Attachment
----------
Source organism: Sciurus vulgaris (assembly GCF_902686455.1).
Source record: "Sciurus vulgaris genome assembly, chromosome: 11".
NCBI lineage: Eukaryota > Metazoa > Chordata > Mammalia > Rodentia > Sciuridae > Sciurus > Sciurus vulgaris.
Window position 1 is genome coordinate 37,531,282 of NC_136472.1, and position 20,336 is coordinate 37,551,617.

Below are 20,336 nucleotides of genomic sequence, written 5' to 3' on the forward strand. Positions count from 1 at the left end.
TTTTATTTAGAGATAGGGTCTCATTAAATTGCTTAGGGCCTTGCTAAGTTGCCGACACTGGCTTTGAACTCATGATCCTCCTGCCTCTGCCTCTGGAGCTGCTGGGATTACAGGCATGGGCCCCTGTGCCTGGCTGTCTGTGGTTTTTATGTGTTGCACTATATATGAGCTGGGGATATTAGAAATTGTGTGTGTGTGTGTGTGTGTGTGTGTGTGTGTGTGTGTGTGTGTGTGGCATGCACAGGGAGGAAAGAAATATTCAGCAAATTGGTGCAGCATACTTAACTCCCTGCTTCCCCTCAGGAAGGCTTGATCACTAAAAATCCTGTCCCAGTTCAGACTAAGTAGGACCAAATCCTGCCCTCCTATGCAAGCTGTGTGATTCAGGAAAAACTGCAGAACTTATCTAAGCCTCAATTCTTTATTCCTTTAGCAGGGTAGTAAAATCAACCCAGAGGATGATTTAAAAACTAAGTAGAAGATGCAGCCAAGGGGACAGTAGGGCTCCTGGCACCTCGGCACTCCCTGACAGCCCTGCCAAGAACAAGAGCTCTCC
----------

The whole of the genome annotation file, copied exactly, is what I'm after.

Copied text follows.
Source organism: Sciurus vulgaris (assembly GCF_902686455.1).
Source record: "Sciurus vulgaris genome assembly, chromosome: 11".
NCBI lineage: Eukaryota > Metazoa > Chordata > Mammalia > Rodentia > Sciuridae > Sciurus > Sciurus vulgaris.
Window position 1 is genome coordinate 37,531,282 of NC_136472.1, and position 20,336 is coordinate 37,551,617.

Below are 20,336 nucleotides of genomic sequence, written 5' to 3' on the forward strand. Positions count from 1 at the left end.
TTTTATTTAGAGATAGGGTCTCATTAAATTGCTTAGGGCCTTGCTAAGTTGCCGACACTGGCTTTGAACTCATGATCCTCCTGCCTCTGCCTCTGGAGCTGCTGGGATTACAGGCATGGGCCCCTGTGCCTGGCTGTCTGTGGTTTTTATGTGTTGCACTATATATGAGCTGGGGATATTAGAAATTGTGTGTGTGTGTGTGTGTGTGTGTGTGTGTGTGTGTGTGTGTGTGTGGCATGCACAGGGAGGAAAGAAATATTCAGCAAATTGGTGCAGCATACTTAACTCCCTGCTTCCCCTCAGGAAGGCTTGATCACTAAAAATCCTGTCCCAGTTCAGACTAAGTAGGACCAAATCCTGCCCTCCTATGCAAGCTGTGTGATTCAGGAAAAACTGCAGAACTTATCTAAGCCTCAATTCTTTATTCCTTTAGCAGGGTAGTAAAATCAACCCAGAGGATGATTTAAAAACTAAGTAGAAGATGCAGCCAAGGGGACAGTAGGGCTCCTGGCACCTCGGCACTCCCTGACAGCCCTGCCAAGAACAAGAGCTCTCC